Tosin’s Images & Anecdotes (TIAA) is my self-assigned photography challenge of 2022. The immediate objective is to select one image from my inventory (a cityscape, landscape, portrait, oddity, etc.) each week and write something about it. This “something” could be the story behind the photo, a triggered memory in relation to the photo, or simply a reaction or reflection based on the subject matter featured. The long-term objective is to encourage myself to add more content to “La Vue Atypique”, which celebrates its first decade in publication this year.
What can I say about the photograph above?
I had been thinking for several hours what this week’s feature photo would be. I had two or three completely different ideas. After a very brief conversation via text with my closest friend, an idea dawned on me.
Yesterday was Thanksgiving Day in America, a holiday whose history is fraught with controversy (and yes, I’m being very diplomatic with my words). Since childhood, I’ve been raised to practice gratitude and take stock of my blessings. Spiritually and daily, I express gratitude for what I have and also for what I do not have. Both are significant when you really take the time to think about it. As a result, having a Thanksgiving-related posting didn’t really spark personal enthusiasm.
I would be remiss to not mention the perpetual occurrences of mass shootings in this country. According to the Washington Post, America has surpassed 600 mass shootings thus far in 2022.
I have commented and discussed gun violence and mass shootings in previous postings on this blog, including an in-depth article back in 2019.
I’m at a massive loss of how exactly to process this illness America has when it comes to mass shootings and excessive (and unnecessary) fatalities as a result. On a different forum, I did make a statement (out of anger and frustration) that I will share here and leave it for the record:
On this specific issue, I am very ashamed to be a citizen of this country, knowing that our own government continues to fail at addressing this. If we’re being truly honest with ourselves, it means we are a nation of hypocrites when we mock other nations regarding human rights. We don’t even have enough time to grieve or give proper focus to Wednesday’s shooting because, practically guaranteed, there will be another one tomorrow equally devastating or worse.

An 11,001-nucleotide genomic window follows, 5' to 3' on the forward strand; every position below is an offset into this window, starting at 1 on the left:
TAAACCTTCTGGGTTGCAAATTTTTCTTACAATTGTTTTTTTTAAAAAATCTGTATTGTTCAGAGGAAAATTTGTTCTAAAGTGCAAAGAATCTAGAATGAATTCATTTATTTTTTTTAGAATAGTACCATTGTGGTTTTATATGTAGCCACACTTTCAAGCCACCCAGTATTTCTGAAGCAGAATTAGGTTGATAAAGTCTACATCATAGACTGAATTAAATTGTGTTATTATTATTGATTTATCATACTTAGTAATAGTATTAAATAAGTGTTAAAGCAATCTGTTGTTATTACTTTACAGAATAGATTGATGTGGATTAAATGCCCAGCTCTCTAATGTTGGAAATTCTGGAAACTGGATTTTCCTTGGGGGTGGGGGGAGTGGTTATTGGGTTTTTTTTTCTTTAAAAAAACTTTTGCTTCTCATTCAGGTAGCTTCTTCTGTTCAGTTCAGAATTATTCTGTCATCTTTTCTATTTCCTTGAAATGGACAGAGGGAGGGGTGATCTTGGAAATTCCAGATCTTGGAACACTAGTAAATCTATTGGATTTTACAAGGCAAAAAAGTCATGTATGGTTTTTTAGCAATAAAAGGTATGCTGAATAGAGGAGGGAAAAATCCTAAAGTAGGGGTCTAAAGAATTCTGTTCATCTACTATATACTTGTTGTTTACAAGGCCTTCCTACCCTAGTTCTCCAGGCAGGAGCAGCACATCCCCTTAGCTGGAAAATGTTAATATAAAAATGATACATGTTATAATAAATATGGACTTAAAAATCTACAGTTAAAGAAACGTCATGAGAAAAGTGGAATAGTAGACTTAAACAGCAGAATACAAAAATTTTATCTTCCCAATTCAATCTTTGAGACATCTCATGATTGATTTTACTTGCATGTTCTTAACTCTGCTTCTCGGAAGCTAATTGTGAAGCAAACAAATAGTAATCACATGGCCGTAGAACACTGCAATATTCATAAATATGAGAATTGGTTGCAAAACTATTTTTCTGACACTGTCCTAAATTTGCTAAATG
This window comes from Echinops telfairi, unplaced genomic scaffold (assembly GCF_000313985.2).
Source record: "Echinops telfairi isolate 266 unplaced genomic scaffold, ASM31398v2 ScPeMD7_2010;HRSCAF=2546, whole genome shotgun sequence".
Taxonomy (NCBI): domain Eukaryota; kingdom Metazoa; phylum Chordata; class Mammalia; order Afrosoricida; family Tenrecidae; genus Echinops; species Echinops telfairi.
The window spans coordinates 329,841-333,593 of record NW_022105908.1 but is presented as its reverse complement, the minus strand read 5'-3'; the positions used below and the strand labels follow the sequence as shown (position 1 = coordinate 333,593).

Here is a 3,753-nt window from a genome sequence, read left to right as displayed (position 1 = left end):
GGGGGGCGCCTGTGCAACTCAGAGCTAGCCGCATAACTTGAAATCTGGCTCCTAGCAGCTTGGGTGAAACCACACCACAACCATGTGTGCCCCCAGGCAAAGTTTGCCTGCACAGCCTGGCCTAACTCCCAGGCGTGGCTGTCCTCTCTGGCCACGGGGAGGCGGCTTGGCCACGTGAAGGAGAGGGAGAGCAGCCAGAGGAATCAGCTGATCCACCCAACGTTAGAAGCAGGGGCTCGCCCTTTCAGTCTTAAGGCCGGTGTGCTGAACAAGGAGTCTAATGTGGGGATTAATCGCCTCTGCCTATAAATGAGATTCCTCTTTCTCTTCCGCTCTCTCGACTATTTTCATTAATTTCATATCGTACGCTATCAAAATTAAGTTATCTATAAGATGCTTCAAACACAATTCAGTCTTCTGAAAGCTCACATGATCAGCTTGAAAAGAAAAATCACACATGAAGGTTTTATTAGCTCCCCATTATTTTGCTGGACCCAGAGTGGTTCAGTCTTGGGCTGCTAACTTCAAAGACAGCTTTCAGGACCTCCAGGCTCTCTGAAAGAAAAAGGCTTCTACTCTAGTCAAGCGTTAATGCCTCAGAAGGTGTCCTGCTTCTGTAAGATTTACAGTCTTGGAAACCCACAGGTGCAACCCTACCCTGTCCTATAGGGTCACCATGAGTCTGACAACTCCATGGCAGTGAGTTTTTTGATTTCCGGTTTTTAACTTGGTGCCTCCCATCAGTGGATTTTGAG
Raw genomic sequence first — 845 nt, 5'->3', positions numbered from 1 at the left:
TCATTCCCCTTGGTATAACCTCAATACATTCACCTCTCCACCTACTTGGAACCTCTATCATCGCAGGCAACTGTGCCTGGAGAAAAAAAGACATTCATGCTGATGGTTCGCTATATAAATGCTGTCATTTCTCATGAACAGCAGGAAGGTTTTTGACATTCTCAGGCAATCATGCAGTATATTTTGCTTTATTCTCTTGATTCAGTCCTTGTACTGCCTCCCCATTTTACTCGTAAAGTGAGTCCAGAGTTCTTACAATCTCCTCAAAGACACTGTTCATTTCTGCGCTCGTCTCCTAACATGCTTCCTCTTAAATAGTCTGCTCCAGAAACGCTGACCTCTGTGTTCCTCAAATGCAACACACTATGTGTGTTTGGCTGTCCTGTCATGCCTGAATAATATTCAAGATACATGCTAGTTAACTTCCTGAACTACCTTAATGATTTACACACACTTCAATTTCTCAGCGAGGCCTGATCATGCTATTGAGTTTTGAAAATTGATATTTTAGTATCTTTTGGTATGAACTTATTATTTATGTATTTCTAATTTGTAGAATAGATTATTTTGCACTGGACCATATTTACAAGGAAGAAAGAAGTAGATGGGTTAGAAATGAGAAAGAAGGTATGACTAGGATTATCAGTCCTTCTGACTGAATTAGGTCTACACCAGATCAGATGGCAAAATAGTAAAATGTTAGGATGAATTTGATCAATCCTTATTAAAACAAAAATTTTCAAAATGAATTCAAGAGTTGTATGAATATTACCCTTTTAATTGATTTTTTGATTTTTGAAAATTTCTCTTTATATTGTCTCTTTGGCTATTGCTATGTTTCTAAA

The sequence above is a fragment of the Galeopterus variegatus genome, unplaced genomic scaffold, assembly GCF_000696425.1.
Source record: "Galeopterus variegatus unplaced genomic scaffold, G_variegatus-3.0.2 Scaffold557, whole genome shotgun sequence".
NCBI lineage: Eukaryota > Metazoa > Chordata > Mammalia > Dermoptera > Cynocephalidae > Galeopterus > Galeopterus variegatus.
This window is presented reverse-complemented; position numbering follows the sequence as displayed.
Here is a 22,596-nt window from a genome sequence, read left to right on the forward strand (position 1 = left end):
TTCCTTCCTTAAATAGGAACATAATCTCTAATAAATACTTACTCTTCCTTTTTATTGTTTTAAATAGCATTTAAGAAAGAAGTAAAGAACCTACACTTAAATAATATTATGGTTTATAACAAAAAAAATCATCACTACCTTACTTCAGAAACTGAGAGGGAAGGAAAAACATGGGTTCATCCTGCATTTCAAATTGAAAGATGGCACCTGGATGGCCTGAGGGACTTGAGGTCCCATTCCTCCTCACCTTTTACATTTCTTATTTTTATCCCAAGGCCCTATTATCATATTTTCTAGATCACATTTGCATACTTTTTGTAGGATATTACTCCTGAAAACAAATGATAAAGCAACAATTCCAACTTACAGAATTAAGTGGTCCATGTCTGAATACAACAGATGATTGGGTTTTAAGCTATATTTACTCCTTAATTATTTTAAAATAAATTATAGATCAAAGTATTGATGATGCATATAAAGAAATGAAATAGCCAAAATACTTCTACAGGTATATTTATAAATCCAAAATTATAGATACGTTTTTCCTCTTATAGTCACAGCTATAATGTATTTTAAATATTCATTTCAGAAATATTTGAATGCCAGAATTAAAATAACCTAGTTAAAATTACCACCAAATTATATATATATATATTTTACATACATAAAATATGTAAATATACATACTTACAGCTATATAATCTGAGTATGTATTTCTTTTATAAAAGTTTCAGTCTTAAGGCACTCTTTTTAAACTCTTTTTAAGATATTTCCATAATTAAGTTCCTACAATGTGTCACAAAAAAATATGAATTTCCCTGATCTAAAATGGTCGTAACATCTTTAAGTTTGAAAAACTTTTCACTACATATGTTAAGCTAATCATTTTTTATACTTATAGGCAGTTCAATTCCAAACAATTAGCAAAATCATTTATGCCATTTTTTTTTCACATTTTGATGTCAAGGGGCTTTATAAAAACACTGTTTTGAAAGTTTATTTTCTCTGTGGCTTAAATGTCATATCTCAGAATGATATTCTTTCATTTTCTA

We are alive because we’re essentially not in the wrong place at the wrong time. That’s what it has come down to currently. Some of the comments I have read here are heartless. Maybe America really doesn’t value human life…the statistics support this supposition compared to every other nation on Earth.
It’s always hatred and violence against people who are not like ourselves and it never stops. For the stupidest reasons and this will forever preclude this nation from progressing as a populace.
If not for my family, I would leave this country. We don’t even value each other as human beings, let alone all the political rants. It’s confounding.
People get gunned down…it’s “Oh well” in response from a lot of people. That kind of trivialization is mind-boggling.
Alas, this week’s photo is featured simply for the title I gave it back in 2018, which is also the title of this article. For whatever reason, when I first posted this image on my former Instagram account, it was received very well. I’m not a champion of understanding human behavior since it’s not one of my better photos by a long shot, but people loved it. The photo was a tribute to my favorite television program, “The Twilight Zone.”
In many ways, I believe we are living in a real life, real world version of this series, and it’s disconcerting to say the least. However, as I went around Seattle yesterday, capturing images and executing a timelapse video, I remembered my mantra of being grateful. There are so many people who have devoted their lives for beneficial causes and the betterment of humanity and civilization. There’s a small part of me that doesn’t want to give up on the battles to combat the several issues that I believe are hurting America exponentially. There’s that saying that’s akin to “People always say something is impossible until someone does something to make it possible.”
Oddly, it’s this reasoning that makes me disagree when people resolve that “America is lost” or claim the nation is a lost cause. I honestly don’t agree with this even though what I read in the media should have convinced me of this years ago. It hasn’t.
What I’m expressing is not necessarily about “hope”. It’s not about denial either. It’s about mindset. We have a serious and egregious problem in this country when it comes to guns and mass shootings (that’s a grave understatement), but I don’t think anyone can give up the battle to eliminate this disease that is solely endemic to the United States. I don’t think humans who want to live their lives in some form of safety can afford to sit this one out.
I think I just combined pessimism, realism, and idealism in my perspective towards this, which is probably better than succumbing to despair ultimately. This doesn’t reprieve my viewpoint about us living through the longest episode of “The Twilight Zone” ever made, to be clear. However, if one recalls the television series in its entirety, there were a few episodes in which the main character(s) escaped the Zone.
Alas, given life imitating art in this aspect, we should believe the impossible is, in fact, possible.
47 articles down for the TIAA challenge. 5 remain!